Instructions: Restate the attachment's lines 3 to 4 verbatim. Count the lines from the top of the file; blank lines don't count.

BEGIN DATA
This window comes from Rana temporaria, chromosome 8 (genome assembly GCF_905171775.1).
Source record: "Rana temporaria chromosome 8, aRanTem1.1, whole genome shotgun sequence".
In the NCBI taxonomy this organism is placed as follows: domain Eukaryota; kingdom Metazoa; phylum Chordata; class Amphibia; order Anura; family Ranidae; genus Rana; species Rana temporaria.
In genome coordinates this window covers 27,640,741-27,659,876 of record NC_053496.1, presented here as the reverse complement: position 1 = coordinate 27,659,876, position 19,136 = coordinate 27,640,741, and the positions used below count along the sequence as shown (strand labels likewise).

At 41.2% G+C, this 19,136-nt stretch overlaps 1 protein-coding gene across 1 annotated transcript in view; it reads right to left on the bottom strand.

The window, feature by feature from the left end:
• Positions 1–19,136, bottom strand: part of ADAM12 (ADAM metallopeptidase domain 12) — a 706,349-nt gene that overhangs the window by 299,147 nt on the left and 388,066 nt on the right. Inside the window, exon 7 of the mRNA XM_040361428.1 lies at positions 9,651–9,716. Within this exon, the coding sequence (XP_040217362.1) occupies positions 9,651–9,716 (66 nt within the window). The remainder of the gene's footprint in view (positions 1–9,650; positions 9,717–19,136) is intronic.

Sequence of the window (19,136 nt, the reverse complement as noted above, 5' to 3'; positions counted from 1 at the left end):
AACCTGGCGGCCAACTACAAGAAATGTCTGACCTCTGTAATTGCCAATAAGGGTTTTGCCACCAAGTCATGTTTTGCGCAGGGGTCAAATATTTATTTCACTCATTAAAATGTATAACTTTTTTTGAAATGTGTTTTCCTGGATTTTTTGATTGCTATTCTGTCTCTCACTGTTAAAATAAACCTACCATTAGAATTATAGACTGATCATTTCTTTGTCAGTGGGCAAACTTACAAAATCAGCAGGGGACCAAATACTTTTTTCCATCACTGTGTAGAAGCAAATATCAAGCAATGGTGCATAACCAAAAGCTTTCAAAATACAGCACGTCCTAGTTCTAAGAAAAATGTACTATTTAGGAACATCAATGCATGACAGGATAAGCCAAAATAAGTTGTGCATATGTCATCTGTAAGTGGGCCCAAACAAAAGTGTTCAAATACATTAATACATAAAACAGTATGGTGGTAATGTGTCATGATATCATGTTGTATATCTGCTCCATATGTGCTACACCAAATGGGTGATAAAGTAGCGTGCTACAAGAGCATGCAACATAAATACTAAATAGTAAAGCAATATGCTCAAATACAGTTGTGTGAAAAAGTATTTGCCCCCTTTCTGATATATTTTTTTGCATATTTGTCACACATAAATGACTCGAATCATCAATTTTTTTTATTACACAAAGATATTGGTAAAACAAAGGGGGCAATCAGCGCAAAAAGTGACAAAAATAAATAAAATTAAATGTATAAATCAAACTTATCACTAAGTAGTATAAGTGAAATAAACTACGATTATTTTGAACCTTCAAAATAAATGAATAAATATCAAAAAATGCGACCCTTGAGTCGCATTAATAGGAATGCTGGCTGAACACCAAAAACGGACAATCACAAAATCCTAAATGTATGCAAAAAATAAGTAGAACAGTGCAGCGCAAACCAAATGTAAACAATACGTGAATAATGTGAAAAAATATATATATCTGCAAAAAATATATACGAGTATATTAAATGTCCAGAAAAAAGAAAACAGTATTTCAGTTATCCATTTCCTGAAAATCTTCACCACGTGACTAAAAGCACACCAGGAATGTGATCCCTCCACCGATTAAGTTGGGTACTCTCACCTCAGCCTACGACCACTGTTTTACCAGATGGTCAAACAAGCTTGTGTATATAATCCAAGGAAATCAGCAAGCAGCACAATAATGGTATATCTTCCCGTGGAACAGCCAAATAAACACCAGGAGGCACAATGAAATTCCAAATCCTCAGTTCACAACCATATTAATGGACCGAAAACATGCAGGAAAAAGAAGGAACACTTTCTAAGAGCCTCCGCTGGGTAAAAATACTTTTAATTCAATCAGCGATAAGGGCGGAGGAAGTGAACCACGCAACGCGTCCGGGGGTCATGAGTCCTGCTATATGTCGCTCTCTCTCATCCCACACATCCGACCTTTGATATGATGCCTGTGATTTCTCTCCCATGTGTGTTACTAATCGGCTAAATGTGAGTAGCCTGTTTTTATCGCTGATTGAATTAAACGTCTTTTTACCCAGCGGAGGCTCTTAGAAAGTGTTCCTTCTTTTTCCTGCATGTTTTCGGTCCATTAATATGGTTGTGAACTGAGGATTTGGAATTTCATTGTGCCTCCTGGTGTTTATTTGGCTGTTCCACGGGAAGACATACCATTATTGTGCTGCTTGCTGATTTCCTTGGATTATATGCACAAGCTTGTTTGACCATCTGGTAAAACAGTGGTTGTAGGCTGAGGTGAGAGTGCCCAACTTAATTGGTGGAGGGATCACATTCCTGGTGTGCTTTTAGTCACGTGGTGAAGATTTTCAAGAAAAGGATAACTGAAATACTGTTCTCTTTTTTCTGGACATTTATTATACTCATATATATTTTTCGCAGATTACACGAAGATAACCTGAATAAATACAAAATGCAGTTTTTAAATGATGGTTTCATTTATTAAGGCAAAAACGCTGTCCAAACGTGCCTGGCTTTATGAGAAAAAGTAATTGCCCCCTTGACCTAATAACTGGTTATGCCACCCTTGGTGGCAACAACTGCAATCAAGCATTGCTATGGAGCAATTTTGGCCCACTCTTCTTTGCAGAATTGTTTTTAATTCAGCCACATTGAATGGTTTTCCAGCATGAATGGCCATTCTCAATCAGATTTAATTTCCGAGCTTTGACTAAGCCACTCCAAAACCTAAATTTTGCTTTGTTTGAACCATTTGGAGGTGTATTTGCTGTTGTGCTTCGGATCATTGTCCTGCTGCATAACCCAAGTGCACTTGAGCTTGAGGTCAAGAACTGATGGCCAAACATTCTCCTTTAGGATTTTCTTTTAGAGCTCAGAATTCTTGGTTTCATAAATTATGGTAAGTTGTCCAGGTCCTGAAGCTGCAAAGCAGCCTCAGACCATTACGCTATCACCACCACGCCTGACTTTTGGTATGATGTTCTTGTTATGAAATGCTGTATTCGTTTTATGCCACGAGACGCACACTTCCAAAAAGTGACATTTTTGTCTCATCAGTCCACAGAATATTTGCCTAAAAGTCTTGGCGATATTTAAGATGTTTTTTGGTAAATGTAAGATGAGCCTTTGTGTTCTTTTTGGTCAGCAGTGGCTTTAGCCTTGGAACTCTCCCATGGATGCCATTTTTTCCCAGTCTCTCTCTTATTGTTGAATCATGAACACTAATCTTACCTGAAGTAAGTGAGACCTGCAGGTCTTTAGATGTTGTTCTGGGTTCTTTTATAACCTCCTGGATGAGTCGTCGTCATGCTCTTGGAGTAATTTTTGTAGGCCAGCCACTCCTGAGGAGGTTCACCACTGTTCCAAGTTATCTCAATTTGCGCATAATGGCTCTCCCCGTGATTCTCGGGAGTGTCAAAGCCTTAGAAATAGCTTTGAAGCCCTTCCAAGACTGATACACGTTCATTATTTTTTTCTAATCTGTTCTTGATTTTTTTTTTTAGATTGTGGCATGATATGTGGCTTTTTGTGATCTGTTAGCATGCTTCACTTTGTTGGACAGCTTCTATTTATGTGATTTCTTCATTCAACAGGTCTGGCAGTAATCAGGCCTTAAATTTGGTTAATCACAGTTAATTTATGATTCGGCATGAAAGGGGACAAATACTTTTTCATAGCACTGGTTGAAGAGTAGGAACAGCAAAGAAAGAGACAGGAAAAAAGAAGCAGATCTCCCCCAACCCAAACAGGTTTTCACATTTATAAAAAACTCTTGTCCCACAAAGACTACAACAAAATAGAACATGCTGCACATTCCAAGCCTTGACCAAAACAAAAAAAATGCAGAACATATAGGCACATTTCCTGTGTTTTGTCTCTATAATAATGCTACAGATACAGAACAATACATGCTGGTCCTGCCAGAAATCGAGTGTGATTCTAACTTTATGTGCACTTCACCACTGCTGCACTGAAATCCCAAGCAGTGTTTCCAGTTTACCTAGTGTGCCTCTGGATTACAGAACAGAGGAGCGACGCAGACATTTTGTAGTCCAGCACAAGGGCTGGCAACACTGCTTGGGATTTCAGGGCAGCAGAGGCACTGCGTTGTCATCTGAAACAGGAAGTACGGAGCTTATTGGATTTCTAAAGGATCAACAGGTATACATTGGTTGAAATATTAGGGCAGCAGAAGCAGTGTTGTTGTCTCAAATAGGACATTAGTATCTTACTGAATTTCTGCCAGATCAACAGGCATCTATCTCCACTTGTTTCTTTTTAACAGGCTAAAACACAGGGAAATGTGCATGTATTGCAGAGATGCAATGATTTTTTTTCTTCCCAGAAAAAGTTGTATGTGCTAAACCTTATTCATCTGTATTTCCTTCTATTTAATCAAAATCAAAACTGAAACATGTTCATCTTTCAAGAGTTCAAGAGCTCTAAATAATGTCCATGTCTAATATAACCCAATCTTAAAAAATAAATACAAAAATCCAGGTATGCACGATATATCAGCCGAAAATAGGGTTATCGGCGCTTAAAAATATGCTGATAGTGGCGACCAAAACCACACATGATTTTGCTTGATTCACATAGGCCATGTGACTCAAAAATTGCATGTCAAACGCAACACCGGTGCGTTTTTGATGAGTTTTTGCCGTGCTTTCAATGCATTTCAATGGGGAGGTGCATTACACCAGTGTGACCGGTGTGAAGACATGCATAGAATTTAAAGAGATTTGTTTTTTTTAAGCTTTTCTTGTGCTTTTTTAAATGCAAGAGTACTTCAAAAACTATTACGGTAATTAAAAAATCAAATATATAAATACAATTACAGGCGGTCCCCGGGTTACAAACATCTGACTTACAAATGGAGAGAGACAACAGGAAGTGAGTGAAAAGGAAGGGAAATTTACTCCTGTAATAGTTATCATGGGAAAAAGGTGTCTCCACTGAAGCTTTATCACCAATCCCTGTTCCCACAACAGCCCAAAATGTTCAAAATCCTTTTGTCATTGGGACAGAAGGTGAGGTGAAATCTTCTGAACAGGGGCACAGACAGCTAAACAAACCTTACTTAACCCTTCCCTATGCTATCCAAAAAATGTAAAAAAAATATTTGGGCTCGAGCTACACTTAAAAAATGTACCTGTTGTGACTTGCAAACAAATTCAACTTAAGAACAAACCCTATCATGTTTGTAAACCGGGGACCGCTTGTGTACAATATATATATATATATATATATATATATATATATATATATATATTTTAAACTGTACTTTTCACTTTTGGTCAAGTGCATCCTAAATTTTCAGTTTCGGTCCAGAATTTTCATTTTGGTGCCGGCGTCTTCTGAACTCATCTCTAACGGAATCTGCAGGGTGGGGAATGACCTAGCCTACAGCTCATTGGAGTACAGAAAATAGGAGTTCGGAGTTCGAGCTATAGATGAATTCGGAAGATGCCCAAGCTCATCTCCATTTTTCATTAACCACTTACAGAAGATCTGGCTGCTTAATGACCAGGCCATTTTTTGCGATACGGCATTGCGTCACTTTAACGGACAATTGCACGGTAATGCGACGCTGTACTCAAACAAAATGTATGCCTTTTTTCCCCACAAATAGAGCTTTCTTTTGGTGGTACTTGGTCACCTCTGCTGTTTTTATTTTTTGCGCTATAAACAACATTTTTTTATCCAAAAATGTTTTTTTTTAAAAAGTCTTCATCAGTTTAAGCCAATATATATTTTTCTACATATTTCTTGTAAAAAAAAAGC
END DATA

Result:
In the NCBI taxonomy this organism is placed as follows: domain Eukaryota; kingdom Metazoa; phylum Chordata; class Amphibia; order Anura; family Ranidae; genus Rana; species Rana temporaria.
In genome coordinates this window covers 27,640,741-27,659,876 of record NC_053496.1, presented here as the reverse complement: position 1 = coordinate 27,659,876, position 19,136 = coordinate 27,640,741, and the positions used below count along the sequence as shown (strand labels likewise).